The above objects and others not specifically recited are realized in a specific illustrative embodiment of an endosteal tibial ligament fixation system with adjustable tensioning. A grasping hook located on a shaft is used to draw a ligament graft into a contoured drill hole formed in a bone. A series of slanted ridges on the shaft can pass in only one direction through a securing push nut residing in the contoured drill hole, resulting in a interference fit that secures the attachment system, while allowing the tension of the ligament graft to be adjusted.

One advantage of the invention device is that it accommodates all currently know graft substitutes, bone patellar tendon bone, Achilles tendon bone, central quad tendon, and hamstring tendons. This device also anticipates the eventual development of an artificial ligament which would have a closed loop at the tibial end. Thus this device would be suitable for every ACL/PCL surgeon.

Additional objects and advantages of the invention will be set forth in the description which follows, and in part will be apparent from the description, or may be learned by the practice of the invention without undue experimentation. The objects and advantages of the invention may be realized and obtained by means of the instruments and combinations particularly pointed out in the appended claims.

BRIEF DESCRIPTION OF THE DRAWINGS

The above and other objects, features and advantages of the invention will become apparent from a consideration of the subsequent detailed description presented in connection with the accompanying drawings in which:

FIG. 1 is a schematic view of a ligament attachment system made in accordance with the principles of the present invention;

FIG. 1A is a side view of a push nut shown in FIG. 1;

FIG. 2 is a side view of some additional embodiments of a hook portion of the system of FIG. 1;

FIG. 3 is a side view of the hook portion of the system of FIG. 1, shown in operation for attaching a ligament graft to a bone;

FIG. 4 is a side view of the system of FIG. 1 in an implanted position, thereby operating to attach a ligament graft to the tibia bone;

FIG. 5 is a side view of an interference screw utilizing a transtibial pathway to achieve femoral fixation of a ligament graft;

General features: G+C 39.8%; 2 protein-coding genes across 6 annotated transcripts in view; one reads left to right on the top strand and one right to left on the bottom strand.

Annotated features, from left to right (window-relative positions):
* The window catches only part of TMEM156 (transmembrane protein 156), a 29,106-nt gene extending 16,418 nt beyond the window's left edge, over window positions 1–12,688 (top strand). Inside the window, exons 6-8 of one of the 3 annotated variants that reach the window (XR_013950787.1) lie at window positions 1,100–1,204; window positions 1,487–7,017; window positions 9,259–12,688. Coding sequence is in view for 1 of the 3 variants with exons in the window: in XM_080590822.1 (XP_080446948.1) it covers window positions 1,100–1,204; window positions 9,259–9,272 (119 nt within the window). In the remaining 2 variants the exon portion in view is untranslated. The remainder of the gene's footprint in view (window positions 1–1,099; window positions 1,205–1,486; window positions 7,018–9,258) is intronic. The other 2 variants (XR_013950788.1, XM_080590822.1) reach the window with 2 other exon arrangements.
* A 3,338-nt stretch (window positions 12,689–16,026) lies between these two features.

FIG. 5A is a side view of the interference screw of FIG. 5 in an implanted position;

FIG. 6 is a side view of an interference screw utilizing a transtibial pathway to achieve femoral fixation of a hamstring ligament graft;

FIG. 6A is a side view of an alternative embodiment of a ligament attachment system made in accordance with the principles of the present invention, in position for attachment of a ligament graft reconstructing an ACL;

FIG. 7 is a side view of another embodiment of a ligament attachment system made in accordance with the principles of the present invention, in position for attachment of a ligament graft reconstructing a PCL;

FIG. 8 is a side view of another embodiment of a ligament attachment system, made in accordance with the principles of the present invention;

FIG. 8A is an exploded view of the eyebolt and retention disc member with a flexible tension strand, shown in FIG. 8;

FIG. 8B is a side view of an alternative embodiment of the features shown in FIG. 8A;

FIG. 9 is a side view of an additional embodiment of a ligament attachment system, made in accordance with the principles of the present invention; and

FIG. 9A is an exploded view of the e, cable collector and retention disc combination shown in FIG. 9.

DETAILED DESCRIPTION OF THE INVENTION

For the purposes of promoting an understanding of the principles in accordance with the invention, reference will now be made to the embodiments illustrated in the drawings and specific language will be used to describe the same. It will nevertheless be understood that no limitation of the scope of the invention is thereby intended. Any alterations and further modifications of the inventive features illustrated herein, and any additional applications of the principles of the invention as illustrated herein, which would normally occur to one skilled in the relevant art and having possession of this disclosure, are to be considered within the scope of the invention claimed.

The publications and other reference materials referred to herein to describe the background of the invention and to provide additional detail regarding its practice are hereby incorporated by reference herein. The references discussed herein are provided solely for their disclosure prior to the filing date of the present application. Nothing herein is to be construed as a suggestion or admission that the inventor is not entitled to antedate such disclosure by virtue of prior invention.

It must be noted that, as used in this specification and the appended claims, the singular forms “a,” “an,” and “the” include plural referents unless the context clearly dictates otherwise.

In describing and claiming the present invention, the following terminology will be used in accordance with the definition set out below.

“Interference fit” as used herein shall refer to the concept of a connection between two members in which a portion of one member abuts some portion of the other member in a manner that contactably blocks the separation of the two members.